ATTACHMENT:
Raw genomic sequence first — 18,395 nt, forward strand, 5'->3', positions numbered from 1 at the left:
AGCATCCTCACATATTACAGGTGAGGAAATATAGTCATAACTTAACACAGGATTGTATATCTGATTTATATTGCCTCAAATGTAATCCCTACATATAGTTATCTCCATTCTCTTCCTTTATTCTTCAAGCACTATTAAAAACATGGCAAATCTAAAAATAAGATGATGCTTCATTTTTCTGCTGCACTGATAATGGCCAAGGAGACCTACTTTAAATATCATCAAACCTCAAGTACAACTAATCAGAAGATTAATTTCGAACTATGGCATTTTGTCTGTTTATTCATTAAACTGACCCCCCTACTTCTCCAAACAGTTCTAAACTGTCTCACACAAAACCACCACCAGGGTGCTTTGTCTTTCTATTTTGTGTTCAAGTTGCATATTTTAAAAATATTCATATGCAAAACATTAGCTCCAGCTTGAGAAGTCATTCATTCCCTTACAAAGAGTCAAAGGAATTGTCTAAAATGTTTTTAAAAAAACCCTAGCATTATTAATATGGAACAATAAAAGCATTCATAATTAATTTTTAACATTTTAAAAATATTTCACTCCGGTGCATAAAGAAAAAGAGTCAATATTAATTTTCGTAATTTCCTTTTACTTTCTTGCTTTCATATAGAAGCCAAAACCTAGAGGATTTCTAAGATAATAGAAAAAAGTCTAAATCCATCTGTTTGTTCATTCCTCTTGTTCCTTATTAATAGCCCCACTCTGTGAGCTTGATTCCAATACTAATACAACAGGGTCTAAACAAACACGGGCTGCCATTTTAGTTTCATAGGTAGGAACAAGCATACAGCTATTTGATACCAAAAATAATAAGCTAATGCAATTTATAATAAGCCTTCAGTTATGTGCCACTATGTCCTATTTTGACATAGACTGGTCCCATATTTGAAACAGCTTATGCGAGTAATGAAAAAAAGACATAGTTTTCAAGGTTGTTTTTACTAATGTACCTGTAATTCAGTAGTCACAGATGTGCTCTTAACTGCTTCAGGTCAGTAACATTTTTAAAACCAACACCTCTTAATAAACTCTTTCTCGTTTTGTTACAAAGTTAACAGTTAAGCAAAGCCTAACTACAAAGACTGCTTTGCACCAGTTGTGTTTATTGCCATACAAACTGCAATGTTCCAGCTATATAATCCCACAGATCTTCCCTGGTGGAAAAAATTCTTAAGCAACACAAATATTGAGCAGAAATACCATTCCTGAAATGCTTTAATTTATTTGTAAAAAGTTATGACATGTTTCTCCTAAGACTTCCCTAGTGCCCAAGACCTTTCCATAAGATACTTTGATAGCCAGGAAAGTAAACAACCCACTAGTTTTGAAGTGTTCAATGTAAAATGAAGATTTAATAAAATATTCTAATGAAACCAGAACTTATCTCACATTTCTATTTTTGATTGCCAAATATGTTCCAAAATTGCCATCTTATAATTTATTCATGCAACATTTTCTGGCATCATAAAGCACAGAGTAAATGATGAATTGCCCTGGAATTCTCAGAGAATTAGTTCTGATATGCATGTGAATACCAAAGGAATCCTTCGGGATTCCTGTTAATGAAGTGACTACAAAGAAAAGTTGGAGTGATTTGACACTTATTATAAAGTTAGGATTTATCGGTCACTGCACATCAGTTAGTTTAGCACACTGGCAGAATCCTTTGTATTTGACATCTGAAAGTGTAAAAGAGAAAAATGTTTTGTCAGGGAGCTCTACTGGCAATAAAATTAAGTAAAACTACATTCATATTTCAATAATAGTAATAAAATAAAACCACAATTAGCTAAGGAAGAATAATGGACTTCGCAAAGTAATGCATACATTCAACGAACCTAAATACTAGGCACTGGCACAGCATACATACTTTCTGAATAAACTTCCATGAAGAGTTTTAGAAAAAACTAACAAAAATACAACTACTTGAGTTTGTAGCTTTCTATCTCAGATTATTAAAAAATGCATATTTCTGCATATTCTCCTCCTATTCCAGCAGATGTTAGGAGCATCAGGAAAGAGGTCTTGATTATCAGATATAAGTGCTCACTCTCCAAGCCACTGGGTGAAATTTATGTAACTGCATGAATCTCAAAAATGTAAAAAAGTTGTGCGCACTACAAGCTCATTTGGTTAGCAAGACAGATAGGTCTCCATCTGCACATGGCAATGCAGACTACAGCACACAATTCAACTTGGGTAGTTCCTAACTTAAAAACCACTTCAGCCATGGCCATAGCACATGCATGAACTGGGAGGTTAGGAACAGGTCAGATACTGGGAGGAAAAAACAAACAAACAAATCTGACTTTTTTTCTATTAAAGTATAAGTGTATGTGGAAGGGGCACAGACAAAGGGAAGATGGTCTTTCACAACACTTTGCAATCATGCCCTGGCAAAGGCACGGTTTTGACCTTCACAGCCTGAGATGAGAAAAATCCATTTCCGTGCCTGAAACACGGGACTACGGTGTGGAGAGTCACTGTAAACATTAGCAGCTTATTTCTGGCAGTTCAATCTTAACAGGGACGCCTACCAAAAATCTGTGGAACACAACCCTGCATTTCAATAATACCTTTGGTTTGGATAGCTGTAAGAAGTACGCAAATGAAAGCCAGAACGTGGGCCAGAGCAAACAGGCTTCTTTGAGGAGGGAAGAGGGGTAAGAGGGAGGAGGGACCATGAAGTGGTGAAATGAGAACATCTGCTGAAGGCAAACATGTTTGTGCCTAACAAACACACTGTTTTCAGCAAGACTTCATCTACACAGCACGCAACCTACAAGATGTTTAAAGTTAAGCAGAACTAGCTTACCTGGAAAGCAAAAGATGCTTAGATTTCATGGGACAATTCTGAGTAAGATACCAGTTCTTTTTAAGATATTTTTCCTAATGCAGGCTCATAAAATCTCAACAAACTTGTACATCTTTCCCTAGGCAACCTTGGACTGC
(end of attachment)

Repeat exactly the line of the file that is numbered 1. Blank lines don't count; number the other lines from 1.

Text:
Raw genomic sequence first — 18,395 nt, forward strand, 5'->3', positions numbered from 1 at the left: